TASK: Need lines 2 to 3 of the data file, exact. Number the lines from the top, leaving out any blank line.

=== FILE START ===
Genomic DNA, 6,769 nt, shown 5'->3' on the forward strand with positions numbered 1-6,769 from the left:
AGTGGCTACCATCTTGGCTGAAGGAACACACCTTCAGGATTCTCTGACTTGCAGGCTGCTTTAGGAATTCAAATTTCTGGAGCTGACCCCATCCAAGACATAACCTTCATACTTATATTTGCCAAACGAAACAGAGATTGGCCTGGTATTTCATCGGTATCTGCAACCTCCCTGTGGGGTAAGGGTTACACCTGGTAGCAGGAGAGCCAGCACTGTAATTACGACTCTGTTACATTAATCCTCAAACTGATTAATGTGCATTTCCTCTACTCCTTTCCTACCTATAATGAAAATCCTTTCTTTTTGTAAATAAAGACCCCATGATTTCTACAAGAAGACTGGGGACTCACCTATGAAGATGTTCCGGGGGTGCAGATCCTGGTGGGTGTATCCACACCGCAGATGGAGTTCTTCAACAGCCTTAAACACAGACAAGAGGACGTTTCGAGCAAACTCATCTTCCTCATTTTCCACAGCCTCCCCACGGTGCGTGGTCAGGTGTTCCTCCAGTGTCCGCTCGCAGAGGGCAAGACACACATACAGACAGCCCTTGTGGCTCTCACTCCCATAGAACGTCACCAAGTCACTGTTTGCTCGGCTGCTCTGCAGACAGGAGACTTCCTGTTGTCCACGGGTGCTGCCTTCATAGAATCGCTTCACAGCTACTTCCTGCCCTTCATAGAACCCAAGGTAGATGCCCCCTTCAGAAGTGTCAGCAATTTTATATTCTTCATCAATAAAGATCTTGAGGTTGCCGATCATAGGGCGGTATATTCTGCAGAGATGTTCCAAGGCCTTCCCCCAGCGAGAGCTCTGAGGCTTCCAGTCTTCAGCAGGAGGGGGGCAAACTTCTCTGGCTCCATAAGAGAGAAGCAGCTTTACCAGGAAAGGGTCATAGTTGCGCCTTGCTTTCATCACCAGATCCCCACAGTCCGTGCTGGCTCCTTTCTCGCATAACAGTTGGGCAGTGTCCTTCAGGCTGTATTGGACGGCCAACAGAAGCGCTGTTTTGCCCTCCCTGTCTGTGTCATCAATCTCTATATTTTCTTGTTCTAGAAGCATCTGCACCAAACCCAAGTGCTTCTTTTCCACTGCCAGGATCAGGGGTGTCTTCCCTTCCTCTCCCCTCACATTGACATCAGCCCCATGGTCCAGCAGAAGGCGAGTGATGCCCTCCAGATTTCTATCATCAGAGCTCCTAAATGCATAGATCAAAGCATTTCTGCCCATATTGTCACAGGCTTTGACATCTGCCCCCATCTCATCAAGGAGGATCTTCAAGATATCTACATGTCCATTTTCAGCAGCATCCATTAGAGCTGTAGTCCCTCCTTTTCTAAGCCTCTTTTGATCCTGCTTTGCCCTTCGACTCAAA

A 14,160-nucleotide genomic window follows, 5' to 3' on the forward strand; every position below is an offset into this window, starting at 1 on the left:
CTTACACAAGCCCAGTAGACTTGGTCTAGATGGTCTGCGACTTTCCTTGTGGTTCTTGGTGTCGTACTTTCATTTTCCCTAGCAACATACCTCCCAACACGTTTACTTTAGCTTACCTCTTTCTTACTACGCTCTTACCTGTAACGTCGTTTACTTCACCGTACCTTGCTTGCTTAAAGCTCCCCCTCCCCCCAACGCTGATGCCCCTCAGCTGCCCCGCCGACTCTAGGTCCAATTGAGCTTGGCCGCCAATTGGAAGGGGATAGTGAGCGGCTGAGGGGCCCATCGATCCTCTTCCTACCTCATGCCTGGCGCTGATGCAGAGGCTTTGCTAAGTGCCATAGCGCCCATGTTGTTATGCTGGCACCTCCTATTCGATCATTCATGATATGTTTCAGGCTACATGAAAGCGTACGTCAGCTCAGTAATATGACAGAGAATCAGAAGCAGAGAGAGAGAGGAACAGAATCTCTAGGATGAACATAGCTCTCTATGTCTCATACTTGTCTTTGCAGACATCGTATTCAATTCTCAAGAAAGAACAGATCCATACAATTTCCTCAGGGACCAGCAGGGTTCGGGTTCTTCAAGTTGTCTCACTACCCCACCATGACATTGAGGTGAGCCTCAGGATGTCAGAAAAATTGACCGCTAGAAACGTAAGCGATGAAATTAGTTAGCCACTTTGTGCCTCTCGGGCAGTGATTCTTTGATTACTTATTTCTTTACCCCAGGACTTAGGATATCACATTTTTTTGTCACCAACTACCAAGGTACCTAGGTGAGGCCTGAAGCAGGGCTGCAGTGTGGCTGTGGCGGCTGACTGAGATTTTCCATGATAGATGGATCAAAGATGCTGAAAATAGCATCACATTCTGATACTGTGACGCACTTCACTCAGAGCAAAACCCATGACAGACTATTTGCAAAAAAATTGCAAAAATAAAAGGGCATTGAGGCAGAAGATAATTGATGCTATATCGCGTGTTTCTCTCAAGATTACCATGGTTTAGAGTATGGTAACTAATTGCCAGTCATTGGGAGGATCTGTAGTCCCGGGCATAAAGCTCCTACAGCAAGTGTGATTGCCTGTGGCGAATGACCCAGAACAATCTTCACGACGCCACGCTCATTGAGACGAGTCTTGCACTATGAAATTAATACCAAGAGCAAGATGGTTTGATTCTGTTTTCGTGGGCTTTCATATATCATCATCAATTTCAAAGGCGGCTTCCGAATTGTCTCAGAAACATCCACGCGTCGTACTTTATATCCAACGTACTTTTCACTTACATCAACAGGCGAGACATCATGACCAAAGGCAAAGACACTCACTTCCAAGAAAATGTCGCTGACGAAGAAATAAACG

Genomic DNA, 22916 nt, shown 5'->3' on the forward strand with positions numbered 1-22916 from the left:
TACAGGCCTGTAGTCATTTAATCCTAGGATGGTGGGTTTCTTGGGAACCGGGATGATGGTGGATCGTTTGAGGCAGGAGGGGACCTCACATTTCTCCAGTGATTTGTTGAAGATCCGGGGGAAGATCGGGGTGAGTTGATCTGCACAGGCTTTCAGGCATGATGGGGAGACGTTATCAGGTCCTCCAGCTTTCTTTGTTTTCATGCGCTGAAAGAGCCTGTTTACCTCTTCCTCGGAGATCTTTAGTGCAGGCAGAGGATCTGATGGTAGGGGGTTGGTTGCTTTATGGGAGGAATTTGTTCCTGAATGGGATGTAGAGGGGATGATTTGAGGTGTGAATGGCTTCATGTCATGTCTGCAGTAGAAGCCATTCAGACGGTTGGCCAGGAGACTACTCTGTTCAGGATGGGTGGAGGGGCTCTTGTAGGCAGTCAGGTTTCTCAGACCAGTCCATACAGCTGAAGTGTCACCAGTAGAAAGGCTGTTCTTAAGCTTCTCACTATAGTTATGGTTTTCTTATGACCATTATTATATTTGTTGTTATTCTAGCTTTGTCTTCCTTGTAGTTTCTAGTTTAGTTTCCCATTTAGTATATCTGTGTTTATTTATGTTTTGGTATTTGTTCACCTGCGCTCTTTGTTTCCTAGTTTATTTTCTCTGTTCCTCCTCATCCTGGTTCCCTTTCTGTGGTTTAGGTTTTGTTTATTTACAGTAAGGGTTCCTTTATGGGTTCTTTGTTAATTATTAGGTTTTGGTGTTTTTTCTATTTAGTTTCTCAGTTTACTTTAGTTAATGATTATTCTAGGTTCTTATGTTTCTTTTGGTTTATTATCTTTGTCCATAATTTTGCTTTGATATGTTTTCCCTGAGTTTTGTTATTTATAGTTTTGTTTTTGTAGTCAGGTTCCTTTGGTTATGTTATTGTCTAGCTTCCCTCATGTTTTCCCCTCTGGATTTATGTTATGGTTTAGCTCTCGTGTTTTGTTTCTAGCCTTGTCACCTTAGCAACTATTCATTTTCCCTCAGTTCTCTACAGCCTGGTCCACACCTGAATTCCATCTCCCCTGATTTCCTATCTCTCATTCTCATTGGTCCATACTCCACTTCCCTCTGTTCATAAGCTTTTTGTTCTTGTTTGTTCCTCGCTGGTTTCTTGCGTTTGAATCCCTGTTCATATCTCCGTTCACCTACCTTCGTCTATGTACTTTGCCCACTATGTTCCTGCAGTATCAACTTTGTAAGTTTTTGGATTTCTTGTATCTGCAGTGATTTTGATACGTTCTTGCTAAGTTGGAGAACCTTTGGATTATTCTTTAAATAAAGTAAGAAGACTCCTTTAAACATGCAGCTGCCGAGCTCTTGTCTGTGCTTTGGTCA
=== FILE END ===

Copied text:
AGTGGCTACCATCTTGGCTGAAGGAACACACCTTCAGGATTCTCTGACTTGCAGGCTGCTTTAGGAATTCAAATTTCTGGAGCTGACCCCATCCAAGACATAACCTTCATACTTATATTTGCCAAACGAAACAGAGATTGGCCTGGTATTTCATCGGTATCTGCAACCTCCCTGTGGGGTAAGGGTTACACCTGGTAGCAGGAGAGCCAGCACTGTAATTACGACTCTGTTACATTAATCCTCAAACTGATTAATGTGCATTTCCTCTACTCCTTTCCTACCTATAATGAAAATCCTTTCTTTTTGTAAATAAAGACCCCATGATTTCTACAAGAAGACTGGGGACTCACCTATGAAGATGTTCCGGGGGTGCAGATCCTGGTGGGTGTATCCACACCGCAGATGGAGTTCTTCAACAGCCTTAAACACAGACAAGAGGACGTTTCGAGCAAACTCATCTTCCTCATTTTCCACAGCCTCCCCACGGTGCGTGGTCAGGTGTTCCTCCAGTGTCCGCTCGCAGAGGGCAAGACACACATACAGACAGCCCTTGTGGCTCTCACTCCCATAGAACGTCACCAAGTCACTGTTTGCTCGGCTGCTCTGCAGACAGGAGACTTCCTGTTGTCCACGGGTGCTGCCTTCATAGAATCGCTTCACAGCTACTTCCTGCCCTTCATAGAACCCAAGGTAGATGCCCCCTTCAGAAGTGTCAGCAATTTTATATTCTTCATCAATAAAGATCTTGAGGTTGCCGATCATAGGGCGGTATATTCTGCAGAGATGTTCCAAGGCCTTCCCCCAGCGAGAGCTCTGAGGCTTCCAGTCTTCAGCAGGAGGGGGGCAAACTTCTCTGGCTCCATAAGAGAGAAGCAGCTTTACCAGGAAAGGGTCATAGTTGCGCCTTGCTTTCATCACCAGATCCCCACAGTCCGTGCTGGCTCCTTTCTCGCATAACAGTTGGGCAGTGTCCTTCAGGCTGTATTGGACGGCCAACAGAAGCGCTGTTTTGCCCTCCCTGTCTGTGTCATCAATCTCTATATTTTCTTGTTCTAGAAGCATCTGCACCAAACCCAAGTGCTTCTTTTCCACTGCCAGGATCAGGGGTGTCTTCCCTTCCTCTCCCCTCACATTGACATCAGCCCCATGGTCCAGCAGAAGGCGAGTGATGCCCTCCAGATTTCTATCATCAGAGCTCCTAAATGCATAGATCAAAGCATTTCTGCCCATATTGTCACAGGCTTTGACATCTGCCCCCATCTCATCAAGGAGGATCTTCAAGATATCTACATGTCCATTTTCAGCAGCATCCATTAGAGCTGTAGTCCCTCCTTTTCTAAGCCTCTTTTGATCCTGCTTTGCCCTTCGACTCAAA

A 14,160-nucleotide genomic window follows, 5' to 3' on the forward strand; every position below is an offset into this window, starting at 1 on the left: